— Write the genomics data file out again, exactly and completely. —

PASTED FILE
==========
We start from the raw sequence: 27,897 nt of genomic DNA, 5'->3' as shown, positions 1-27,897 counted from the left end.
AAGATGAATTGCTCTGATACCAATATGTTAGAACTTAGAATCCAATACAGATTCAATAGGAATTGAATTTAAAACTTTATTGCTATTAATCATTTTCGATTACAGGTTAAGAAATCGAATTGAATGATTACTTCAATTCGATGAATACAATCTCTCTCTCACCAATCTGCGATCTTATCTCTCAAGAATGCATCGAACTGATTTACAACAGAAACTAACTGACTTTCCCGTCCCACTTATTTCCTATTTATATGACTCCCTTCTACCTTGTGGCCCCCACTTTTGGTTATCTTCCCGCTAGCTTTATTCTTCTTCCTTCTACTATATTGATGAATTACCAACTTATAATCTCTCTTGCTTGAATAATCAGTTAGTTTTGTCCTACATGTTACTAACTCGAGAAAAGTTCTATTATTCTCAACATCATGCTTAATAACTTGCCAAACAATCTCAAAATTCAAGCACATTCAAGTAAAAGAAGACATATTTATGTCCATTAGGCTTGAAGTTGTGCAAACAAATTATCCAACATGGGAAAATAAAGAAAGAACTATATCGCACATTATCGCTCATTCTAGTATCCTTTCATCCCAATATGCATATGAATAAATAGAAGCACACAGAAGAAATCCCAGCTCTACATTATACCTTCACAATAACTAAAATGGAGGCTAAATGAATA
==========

We start from the raw sequence: 27,897 nt of genomic DNA, 5'->3' as shown, positions 1-27,897 counted from the left end.
AAGATGAATTGCTCTGATACCAATATGTTAGAACTTAGAATCCAATACAGATTCAATAGGAATTGAATTTAAAACTTTATTGCTATTAATCATTTTCGATTACAGGTTAAGAAATCGAATTGAATGATTACTTCAATTCGATGAATACAATCTCTCTCTCACCAATCTGCGATCTTATCTCTCAAGAATGCATCGAACTGATTTACAACAGAAACTAACTGACTTTCCCGTCCCACTTATTTCCTATTTATATGACTCCCTTCTACCTTGTGGCCCCCACTTTTGGTTATCTTCCCGCTAGCTTTATTCTTCTTCCTTCTACTATATTGATGAATTACCAACTTATAATCTCTCTTGCTTGAATAATCAGTTAGTTTTGTCCTACATGTTACTAACTCGAGAAAAGTTCTATTATTCTCAACATCATGCTTAATAACTTGCCAAACAATCTCAAAATTCAAGCACATTCAAGTAAAAGAAGACATATTTATGTCCATTAGGCTTGAAGTTGTGCAAACAAATTATCCAACATGGGAAAATAAAGAAAGAACTATATCGCACATTATCGCTCATTCTAGTATCCTTTCATCCCAATATGCATATGAATAAATAGAAGCACACAGAAGAAATCCCAGCTCTACATTATACCTTCACAATAACTAAAATGGAGGCTAAATGAATA